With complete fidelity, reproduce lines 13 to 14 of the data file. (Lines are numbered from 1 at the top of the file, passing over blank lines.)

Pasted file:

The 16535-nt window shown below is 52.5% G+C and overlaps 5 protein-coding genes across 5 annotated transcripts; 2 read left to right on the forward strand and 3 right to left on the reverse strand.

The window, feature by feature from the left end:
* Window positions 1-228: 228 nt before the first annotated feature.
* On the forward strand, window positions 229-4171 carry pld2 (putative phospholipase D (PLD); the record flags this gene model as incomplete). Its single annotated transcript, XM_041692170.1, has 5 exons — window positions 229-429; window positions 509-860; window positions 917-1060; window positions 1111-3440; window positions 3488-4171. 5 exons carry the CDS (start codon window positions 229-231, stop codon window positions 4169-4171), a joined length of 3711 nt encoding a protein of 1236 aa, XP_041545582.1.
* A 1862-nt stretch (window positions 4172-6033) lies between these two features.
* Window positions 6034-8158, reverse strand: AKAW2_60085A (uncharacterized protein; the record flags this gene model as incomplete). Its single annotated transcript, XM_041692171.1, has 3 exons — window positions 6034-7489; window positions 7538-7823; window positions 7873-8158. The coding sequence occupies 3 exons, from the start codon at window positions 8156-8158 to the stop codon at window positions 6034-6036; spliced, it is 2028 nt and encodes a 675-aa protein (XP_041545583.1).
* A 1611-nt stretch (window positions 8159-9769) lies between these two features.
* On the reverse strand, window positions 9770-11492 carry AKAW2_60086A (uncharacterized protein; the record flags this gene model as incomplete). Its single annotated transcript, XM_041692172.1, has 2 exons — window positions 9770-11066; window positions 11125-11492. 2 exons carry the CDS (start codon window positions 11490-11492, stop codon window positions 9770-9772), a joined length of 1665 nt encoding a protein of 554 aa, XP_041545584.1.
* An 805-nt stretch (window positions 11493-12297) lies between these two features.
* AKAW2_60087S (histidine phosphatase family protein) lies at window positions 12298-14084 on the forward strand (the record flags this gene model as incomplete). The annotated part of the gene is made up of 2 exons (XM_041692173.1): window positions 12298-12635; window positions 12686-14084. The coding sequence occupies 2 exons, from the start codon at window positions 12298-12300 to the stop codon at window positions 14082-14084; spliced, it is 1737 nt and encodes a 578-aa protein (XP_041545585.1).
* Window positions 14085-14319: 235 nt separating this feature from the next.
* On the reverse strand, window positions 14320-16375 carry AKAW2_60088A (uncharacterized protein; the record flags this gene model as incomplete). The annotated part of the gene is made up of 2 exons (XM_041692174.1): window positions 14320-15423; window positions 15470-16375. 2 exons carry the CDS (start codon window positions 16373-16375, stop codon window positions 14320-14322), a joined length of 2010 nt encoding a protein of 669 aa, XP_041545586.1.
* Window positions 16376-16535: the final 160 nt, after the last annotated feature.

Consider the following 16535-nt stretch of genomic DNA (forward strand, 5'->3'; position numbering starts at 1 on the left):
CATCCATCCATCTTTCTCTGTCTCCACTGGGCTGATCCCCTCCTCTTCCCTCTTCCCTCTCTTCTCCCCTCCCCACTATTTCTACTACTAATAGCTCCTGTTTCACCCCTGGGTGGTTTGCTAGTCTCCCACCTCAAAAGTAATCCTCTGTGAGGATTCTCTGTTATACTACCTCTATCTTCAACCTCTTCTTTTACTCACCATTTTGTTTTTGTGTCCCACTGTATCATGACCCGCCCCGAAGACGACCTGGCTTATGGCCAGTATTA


* Window positions 16376-16535: the final 160 nt, after the last annotated feature.

Consider the following 16535-nt stretch of genomic DNA (forward strand, 5'->3'; position numbering starts at 1 on the left):